2 - For shopping, the Tamimi chain of supermarkets is the best. They have a lot of items imported from the US (including, oddly, Safeway and Kirkland brands) and also a good selection from UK and some other European items, good cheese selection, good though hit-or-miss produce with a lot of imported items that are expensive and not always fresh. Kingdom Compound has a small supermarket with good selection of imported items but not sure about policy for entrance if you don't live there. Also Ikea is good for smoked salmon, Daim, and licorice in their little food shop by the exit. Check Le Gourmet as well. They have nice imported things from France in their small food shop next to their famous bakery by the same name (they sell good croissants).

              3 - Yes, you will wear Abaya and up to you whether you want to cover your hair or not. If you want to go to souks and the like you will probably be more comfortable covering your hair but it is up to you.

              4 - There are some good restaurants here. Baalbek is great for Lebanese (get Kharouf Mahshi lamb with rice), Borj al Hamam for Lebanese, Sushi Yoshi is nice for American-style sushi (always fresh, well packed, nicely presented), Golden Dragon good for Chinese (try the Coriander prawns), Nafoura good for middle eastern style seafood, La Villa for hole in the wall Thai, Chico's is average Tex-Mex with AMAZING tortilla chips and guacamole, Gad has all the Egyptian favorites (foul, taamiya, molokhiya, mixed grill, tahina, etc.), and I've heard Shawermer is good for shawerma. If you google you can find recommendations for Filipino but I've never tried them. FYI for all restaurants we almost always order to-go so I can't comment on ambiance. Most restaurants have a section (& separate entrance) for men only("singles") and a section for mixed groups ("families").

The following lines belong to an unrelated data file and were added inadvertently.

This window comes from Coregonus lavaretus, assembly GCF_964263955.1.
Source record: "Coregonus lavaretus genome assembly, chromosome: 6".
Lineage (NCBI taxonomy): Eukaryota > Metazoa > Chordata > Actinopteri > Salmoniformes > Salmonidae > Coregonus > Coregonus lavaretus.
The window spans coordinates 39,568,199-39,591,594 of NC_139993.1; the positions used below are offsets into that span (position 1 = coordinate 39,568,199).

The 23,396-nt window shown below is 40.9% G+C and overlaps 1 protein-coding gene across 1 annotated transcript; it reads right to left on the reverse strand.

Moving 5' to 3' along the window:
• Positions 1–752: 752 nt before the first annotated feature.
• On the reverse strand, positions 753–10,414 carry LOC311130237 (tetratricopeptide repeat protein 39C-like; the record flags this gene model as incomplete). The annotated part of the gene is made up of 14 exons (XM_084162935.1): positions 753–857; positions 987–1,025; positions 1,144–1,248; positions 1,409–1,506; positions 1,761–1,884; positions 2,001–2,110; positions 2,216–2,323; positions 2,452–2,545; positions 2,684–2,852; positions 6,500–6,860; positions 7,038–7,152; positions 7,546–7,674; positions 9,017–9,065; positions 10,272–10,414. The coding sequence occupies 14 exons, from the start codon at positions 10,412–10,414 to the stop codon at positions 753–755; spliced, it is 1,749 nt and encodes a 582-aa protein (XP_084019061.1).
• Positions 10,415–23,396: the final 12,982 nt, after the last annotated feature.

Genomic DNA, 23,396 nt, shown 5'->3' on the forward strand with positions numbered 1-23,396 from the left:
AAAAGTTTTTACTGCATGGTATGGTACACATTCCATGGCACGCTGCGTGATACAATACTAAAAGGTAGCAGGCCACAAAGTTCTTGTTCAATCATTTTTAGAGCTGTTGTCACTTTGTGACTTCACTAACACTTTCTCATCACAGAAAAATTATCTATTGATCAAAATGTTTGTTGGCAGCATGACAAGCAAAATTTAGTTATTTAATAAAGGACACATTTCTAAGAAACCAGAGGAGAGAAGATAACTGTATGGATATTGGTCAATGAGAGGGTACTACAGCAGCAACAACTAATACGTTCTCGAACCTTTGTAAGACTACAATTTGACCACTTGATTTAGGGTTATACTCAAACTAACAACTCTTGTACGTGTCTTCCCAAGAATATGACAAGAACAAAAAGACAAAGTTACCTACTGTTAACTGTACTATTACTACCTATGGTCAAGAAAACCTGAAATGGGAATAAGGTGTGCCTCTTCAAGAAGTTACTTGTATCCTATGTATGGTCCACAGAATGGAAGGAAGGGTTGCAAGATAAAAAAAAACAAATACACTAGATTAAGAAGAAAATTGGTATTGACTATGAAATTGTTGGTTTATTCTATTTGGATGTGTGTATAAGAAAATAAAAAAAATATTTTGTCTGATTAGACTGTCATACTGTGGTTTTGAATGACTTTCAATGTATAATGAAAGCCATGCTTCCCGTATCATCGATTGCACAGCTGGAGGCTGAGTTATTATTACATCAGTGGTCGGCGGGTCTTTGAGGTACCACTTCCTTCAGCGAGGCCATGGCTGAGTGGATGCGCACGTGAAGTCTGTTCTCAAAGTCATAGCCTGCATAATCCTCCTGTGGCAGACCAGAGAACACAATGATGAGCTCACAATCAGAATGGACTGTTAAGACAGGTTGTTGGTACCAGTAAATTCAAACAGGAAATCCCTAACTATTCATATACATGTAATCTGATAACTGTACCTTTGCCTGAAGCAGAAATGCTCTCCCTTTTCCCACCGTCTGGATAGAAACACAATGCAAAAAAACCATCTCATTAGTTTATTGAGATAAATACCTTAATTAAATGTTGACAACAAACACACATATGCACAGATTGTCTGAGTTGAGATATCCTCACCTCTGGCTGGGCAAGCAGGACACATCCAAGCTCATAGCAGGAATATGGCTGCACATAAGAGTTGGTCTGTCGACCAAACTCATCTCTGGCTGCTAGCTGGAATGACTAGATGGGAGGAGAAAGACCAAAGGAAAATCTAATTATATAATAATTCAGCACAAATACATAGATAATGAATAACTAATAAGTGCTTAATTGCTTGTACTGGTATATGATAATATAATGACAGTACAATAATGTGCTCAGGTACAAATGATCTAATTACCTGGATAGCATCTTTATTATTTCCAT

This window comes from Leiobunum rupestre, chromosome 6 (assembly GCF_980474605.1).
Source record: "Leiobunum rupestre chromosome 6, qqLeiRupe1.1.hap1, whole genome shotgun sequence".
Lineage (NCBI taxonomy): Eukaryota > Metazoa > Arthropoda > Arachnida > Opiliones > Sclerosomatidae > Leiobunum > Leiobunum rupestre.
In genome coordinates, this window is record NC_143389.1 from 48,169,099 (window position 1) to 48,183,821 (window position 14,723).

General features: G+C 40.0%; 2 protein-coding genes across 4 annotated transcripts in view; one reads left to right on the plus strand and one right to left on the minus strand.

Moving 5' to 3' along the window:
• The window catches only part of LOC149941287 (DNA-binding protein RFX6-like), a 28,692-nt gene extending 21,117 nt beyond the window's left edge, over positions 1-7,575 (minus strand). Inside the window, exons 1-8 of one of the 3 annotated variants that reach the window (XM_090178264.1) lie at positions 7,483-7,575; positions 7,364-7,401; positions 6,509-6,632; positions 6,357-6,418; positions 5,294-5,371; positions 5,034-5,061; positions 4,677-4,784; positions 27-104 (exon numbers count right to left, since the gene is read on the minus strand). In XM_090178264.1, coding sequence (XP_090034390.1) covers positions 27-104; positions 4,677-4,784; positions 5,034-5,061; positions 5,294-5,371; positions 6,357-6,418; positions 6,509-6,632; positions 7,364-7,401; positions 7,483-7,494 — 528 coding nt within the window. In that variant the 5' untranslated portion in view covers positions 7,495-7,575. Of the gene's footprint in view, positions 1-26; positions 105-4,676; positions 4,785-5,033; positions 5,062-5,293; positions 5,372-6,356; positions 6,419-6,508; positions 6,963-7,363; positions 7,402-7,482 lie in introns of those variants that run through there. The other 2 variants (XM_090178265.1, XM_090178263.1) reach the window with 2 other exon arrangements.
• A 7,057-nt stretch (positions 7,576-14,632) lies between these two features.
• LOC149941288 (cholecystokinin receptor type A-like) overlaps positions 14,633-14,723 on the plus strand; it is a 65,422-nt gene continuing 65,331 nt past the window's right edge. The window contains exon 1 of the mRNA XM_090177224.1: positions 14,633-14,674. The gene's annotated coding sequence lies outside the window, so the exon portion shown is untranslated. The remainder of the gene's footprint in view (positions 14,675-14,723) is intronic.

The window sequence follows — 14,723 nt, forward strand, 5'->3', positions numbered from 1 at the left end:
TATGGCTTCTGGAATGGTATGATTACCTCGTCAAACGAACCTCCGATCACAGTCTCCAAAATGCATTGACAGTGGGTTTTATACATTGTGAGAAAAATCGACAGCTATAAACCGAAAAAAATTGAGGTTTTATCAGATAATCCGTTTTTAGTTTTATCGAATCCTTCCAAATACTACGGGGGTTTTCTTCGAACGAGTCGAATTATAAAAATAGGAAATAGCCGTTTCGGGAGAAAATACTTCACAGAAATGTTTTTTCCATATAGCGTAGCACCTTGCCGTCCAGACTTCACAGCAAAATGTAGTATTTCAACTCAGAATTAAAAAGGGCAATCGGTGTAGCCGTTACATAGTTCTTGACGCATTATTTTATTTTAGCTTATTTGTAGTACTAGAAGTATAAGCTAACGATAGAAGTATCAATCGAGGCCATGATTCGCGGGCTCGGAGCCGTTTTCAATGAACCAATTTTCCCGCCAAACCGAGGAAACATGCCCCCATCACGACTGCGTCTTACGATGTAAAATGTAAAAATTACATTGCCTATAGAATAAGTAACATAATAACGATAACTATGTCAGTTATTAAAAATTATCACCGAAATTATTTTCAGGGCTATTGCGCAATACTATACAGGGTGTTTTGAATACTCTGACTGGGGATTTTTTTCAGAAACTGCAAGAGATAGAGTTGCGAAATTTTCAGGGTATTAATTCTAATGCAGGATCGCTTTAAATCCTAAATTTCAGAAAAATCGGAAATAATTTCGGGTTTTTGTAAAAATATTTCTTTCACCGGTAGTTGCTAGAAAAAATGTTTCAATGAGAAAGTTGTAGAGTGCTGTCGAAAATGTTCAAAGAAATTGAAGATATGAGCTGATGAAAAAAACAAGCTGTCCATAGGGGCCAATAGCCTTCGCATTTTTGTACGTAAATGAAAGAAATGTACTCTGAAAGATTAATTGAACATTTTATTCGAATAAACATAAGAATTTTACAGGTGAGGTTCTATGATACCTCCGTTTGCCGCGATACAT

- For sweets and cakes Cannelle (like the famous one in Lebanon) is good. I also got a really good chocolate cake from the Four Seasons. Saad el Din is famous for middle eastern sweets and they also have amazing savory biscuits with cumin, sumac, and black seed (nigella).

              Good luck!

              2 Replies
              1. re: alyssay

                Oh, I haven't thought about Gad since we left Cairo 4 years ago. I used to make a little joke/pun -- Gad is great.

                1. re: roxlet

                  Gad in Riyadh has similar sorts of things as the Gads in Cairo. I don't think it's actually related to the Cairo chain but it's pretty decent and they have aish balady which is a big plus!!